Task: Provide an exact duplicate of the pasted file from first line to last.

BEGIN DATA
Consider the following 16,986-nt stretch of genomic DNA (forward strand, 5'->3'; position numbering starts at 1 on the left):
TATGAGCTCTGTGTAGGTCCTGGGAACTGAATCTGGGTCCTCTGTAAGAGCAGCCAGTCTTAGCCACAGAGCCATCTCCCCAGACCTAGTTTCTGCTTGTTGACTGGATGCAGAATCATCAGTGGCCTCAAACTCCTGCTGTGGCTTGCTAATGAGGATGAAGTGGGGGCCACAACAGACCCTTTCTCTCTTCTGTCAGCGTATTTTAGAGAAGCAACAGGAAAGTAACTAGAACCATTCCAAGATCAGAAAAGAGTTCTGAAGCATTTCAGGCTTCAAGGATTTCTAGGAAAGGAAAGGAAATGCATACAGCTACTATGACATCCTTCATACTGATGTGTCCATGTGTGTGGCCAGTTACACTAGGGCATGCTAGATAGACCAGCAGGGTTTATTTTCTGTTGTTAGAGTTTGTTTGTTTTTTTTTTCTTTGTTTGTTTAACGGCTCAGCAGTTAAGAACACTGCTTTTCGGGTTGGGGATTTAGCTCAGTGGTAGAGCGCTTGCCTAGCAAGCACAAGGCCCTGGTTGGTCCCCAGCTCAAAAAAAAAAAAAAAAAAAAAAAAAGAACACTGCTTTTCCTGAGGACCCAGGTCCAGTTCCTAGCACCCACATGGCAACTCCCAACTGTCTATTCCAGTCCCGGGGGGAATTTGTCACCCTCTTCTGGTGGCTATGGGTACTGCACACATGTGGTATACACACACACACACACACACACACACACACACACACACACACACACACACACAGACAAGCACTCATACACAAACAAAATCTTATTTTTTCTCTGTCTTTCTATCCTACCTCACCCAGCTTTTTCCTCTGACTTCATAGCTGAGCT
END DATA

Consider the following 16,986-nt stretch of genomic DNA (forward strand, 5'->3'; position numbering starts at 1 on the left):
TATGAGCTCTGTGTAGGTCCTGGGAACTGAATCTGGGTCCTCTGTAAGAGCAGCCAGTCTTAGCCACAGAGCCATCTCCCCAGACCTAGTTTCTGCTTGTTGACTGGATGCAGAATCATCAGTGGCCTCAAACTCCTGCTGTGGCTTGCTAATGAGGATGAAGTGGGGGCCACAACAGACCCTTTCTCTCTTCTGTCAGCGTATTTTAGAGAAGCAACAGGAAAGTAACTAGAACCATTCCAAGATCAGAAAAGAGTTCTGAAGCATTTCAGGCTTCAAGGATTTCTAGGAAAGGAAAGGAAATGCATACAGCTACTATGACATCCTTCATACTGATGTGTCCATGTGTGTGGCCAGTTACACTAGGGCATGCTAGATAGACCAGCAGGGTTTATTTTCTGTTGTTAGAGTTTGTTTGTTTTTTTTTTCTTTGTTTGTTTAACGGCTCAGCAGTTAAGAACACTGCTTTTCGGGTTGGGGATTTAGCTCAGTGGTAGAGCGCTTGCCTAGCAAGCACAAGGCCCTGGTTGGTCCCCAGCTCAAAAAAAAAAAAAAAAAAAAAAAAAGAACACTGCTTTTCCTGAGGACCCAGGTCCAGTTCCTAGCACCCACATGGCAACTCCCAACTGTCTATTCCAGTCCCGGGGGGAATTTGTCACCCTCTTCTGGTGGCTATGGGTACTGCACACATGTGGTATACACACACACACACACACACACACACACACACACACACACACACACACACACAGACAAGCACTCATACACAAACAAAATCTTATTTTTTCTCTGTCTTTCTATCCTACCTCACCCAGCTTTTTCCTCTGACTTCATAGCTGAGCT